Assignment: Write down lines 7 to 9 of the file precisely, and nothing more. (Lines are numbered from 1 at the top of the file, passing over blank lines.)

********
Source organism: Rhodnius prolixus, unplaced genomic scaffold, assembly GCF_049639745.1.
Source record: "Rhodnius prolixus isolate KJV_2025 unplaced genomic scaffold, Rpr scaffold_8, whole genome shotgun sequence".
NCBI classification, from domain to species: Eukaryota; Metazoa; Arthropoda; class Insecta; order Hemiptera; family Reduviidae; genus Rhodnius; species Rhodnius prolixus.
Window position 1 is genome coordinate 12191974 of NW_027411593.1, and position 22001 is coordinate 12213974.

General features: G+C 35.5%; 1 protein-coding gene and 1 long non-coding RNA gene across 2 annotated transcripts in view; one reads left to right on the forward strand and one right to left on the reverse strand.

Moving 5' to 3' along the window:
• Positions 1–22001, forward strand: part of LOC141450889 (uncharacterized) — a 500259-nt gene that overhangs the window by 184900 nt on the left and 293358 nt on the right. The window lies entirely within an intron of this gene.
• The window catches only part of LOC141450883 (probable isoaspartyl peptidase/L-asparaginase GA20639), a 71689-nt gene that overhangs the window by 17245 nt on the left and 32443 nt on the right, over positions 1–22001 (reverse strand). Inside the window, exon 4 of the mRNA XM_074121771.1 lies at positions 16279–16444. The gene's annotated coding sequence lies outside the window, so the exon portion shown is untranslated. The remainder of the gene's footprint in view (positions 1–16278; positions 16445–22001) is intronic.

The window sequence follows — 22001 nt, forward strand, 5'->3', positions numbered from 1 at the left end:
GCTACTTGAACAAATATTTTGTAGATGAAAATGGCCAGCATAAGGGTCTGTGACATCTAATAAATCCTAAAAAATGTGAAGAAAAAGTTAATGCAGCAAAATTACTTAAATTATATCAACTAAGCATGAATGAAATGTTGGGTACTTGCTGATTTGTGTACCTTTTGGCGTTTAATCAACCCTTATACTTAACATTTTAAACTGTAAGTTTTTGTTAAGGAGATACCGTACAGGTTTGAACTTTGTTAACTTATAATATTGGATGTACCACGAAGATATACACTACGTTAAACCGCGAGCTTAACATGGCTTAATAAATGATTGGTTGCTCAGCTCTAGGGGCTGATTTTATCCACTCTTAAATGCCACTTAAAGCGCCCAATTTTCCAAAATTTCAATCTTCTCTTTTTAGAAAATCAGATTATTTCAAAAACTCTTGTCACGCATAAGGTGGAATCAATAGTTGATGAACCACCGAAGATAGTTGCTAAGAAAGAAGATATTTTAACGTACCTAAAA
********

• Positions 1–22001, forward strand: part of LOC141450889 (uncharacterized) — a 500259-nt gene that overhangs the window by 184900 nt on the left and 293358 nt on the right. The window lies entirely within an intron of this gene.
• The window catches only part of LOC141450883 (probable isoaspartyl peptidase/L-asparaginase GA20639), a 71689-nt gene that overhangs the window by 17245 nt on the left and 32443 nt on the right, over positions 1–22001 (reverse strand). Inside the window, exon 4 of the mRNA XM_074121771.1 lies at positions 16279–16444. The gene's annotated coding sequence lies outside the window, so the exon portion shown is untranslated. The remainder of the gene's footprint in view (positions 1–16278; positions 16445–22001) is intronic.

The window sequence follows — 22001 nt, forward strand, 5'->3', positions numbered from 1 at the left end: